We live in “interesting” times. The global economy confronts a range of challenges — from high public debt burdens in many advanced economies struggling with the legacy of financial excesses, failed banking systems and diminished expectations for long-term growth, to fears of a possible return of high inflation, and a threatened collapse of the US dollar that would result in fundamental changes to the international monetary system. At the same time, confidence in the usefulness of economic theory to guide policy and sustain the steady increase in prosperity enjoyed by successive generations has collapsed.
Our interesting times are, therefore, also a new age of uncertainty.
But the news is not all bad. While the industrial countries that dominated the global economy in the late twentieth century may be experiencing the indignities of old age, the rapidly growing, newly developed — or is it industrializing? — economies of Asia, Latin America and elsewhere, have shaken off the “Lesser Depression” and resumed their steady growth. The remarkable rise of these economies reflects two factors: the power of conditional convergence — achieved through sound policy frameworks and integration in the global economy — and their large populations. Given the differences in the size of populations, even modest progress in closing the gap in GDP per capita can lead, ineluctably, to large changes in absolute economic size.
This increase in the economic heft of the countries formerly known as emerging markets could, however, become a source of potential conflict if their legitimate aspirations for a greater voice in global institutions are frustrated. Managed well, the process of financial and economic integration can provide a sound foundation for global growth that would benefit all in a “positive sum” global economy. Mismanaged, the result could be a zero — or worse, negative — sum game of beggar-thy-neighbour policies. The experience of the last “hand off” in global leadership from Pax Britannia to Pax Americana between the two world wars of the last century, vividly illustrates the tragic consequences of getting it wrong.
The early twenty-first century is thus also a new age of uncertainty with respect to the transition in global economic power.
The 1970s were, likewise, a period of considerable uncertainty. That decade was marked by the collapse of the Bretton Woods fixed exchange rate system, oil price shocks, concerns that the “limits to growth” would constrain growth, a steady, progressive increase in US inflation, which threatened to undermine the role of the dollar as the dominant international reserve asset, and economic recession in the industrial economies. The combination of inflation and recession was both unexpected and, initially, unexplained. And, even if Milton Friedman had famously declared “we are all Keynesians now,” it undermined the Keynesian consensus on how to view the economy and the role of policy in maintaining full employment. At the same time, an ideological struggle between two modes of economic and political organization was being fought, both through a “cold” war for ideological adherents throughout the developing world, and in a “hot” war in the jungles of Vietnam, Cambodia and Laos.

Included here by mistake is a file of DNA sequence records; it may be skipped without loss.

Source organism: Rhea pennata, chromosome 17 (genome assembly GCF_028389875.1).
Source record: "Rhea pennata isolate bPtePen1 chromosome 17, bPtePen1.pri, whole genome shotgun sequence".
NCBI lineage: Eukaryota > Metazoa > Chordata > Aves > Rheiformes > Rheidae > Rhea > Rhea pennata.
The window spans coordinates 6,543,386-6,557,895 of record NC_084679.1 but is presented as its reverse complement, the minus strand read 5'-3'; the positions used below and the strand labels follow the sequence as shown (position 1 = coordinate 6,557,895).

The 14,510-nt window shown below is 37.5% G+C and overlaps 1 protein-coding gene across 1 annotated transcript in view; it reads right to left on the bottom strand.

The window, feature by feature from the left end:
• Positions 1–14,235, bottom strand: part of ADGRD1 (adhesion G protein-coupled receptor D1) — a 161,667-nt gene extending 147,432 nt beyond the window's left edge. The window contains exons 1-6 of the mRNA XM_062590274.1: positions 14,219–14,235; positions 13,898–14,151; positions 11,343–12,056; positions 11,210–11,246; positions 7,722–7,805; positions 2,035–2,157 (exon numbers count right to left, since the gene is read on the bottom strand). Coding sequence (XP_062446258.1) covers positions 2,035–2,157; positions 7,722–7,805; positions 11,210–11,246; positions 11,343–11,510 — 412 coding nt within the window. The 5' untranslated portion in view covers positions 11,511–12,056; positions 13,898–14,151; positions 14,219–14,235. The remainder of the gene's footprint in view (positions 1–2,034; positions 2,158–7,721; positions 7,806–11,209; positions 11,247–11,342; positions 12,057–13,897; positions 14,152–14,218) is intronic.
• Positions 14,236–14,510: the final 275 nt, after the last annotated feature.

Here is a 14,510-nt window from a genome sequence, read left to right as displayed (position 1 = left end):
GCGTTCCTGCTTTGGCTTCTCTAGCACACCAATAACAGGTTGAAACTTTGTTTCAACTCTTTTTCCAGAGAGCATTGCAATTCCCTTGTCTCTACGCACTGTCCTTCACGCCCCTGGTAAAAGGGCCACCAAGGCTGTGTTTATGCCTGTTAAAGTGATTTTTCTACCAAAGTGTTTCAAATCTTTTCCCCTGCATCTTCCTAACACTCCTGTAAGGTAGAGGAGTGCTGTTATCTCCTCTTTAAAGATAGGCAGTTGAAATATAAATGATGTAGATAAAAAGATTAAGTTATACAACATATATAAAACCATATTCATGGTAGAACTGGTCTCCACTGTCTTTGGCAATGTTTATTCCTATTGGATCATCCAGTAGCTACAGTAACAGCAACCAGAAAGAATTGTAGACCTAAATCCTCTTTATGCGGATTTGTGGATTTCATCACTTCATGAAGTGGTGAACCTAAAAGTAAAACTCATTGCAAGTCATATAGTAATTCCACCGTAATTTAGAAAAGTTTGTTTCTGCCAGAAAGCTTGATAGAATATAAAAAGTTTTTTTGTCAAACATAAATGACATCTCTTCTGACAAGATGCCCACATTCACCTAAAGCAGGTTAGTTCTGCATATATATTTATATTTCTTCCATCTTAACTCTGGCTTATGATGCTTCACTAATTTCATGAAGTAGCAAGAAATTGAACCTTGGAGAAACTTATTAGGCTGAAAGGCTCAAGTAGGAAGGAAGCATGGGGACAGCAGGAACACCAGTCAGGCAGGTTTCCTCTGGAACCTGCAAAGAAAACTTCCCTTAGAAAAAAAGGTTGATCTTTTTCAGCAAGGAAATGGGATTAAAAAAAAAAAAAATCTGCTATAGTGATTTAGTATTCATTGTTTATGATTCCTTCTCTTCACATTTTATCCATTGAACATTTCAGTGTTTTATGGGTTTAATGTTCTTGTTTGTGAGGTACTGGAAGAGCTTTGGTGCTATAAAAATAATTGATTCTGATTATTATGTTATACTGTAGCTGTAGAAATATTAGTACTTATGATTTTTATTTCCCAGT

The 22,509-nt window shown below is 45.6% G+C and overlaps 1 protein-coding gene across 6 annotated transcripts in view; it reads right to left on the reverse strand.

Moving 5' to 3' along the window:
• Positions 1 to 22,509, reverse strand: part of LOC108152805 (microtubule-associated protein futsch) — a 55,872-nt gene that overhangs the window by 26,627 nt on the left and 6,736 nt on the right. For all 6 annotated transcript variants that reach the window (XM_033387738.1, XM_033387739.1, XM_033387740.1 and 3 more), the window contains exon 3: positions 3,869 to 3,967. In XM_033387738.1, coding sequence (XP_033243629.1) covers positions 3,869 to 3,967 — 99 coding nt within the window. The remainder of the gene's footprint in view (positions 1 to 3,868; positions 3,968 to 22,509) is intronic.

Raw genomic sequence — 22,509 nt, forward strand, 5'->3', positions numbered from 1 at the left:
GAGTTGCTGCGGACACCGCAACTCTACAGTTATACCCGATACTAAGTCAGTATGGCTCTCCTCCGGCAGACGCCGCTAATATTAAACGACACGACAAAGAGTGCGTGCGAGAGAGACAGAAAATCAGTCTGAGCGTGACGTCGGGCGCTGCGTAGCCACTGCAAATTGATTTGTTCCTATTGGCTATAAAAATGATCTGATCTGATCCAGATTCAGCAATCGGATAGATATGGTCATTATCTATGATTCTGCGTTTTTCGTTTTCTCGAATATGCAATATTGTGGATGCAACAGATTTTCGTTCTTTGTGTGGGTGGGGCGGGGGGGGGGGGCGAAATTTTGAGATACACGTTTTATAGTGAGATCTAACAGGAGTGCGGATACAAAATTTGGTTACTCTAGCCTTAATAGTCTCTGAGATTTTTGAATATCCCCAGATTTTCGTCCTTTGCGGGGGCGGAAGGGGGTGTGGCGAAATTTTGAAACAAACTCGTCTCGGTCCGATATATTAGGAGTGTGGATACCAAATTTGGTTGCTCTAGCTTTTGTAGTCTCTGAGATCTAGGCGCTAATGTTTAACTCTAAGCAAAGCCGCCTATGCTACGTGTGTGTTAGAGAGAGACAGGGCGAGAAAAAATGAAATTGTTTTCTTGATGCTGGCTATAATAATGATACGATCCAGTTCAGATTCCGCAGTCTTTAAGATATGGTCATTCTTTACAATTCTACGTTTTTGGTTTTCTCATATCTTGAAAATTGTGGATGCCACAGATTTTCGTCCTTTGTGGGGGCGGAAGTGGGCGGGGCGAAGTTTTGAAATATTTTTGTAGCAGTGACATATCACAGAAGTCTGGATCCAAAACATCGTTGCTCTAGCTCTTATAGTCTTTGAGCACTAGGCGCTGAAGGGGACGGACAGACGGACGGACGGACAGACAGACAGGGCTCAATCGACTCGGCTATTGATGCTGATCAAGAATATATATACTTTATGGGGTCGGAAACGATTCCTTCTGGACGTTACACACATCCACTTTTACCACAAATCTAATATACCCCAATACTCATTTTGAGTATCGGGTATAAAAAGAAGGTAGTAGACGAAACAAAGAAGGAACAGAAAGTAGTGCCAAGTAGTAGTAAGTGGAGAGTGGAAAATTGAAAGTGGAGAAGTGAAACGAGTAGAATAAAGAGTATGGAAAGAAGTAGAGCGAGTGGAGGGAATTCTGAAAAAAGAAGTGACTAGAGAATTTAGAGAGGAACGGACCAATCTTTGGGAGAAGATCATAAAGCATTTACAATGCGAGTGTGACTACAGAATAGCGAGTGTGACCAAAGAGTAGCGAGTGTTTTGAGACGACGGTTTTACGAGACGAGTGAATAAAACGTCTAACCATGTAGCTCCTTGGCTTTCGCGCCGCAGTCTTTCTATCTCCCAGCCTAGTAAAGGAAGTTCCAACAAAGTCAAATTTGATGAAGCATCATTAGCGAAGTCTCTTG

In this milieu, John Kenneth Galbraith hosted a BBC television series on the history of economic thought. The Age of Uncertainty successfully captured the prevailing sense of angst created by the uncertainties of the time and, for me, conveyed a simple, yet important, message: economics is not a religion marked by dogmatic adherence to one true faith, nor a “hard” science governed by cosmological constants, but an approach to understanding economic relationships that should evolve in response to changes in behaviour and the economic environment.
In this respect, we can take heart despite the new age of uncertainty in which we live. Just as policies and institutions adjusted to deal with the uncertainties of the 1970s, so, too, can we meet today’s challenges.
The underlying philosophy of this blog is simple: while the global economy does indeed face enormous obstacles to growth, these challenges need not lead inevitably to the nightmarish scenarios foretold by some. Better policies, informed by a vigorous debate and built on strong empirical foundations, can transform the new age of uncertainty into a new golden age of global growth that will serve as the wellspring of prosperity for countless millions around the globe.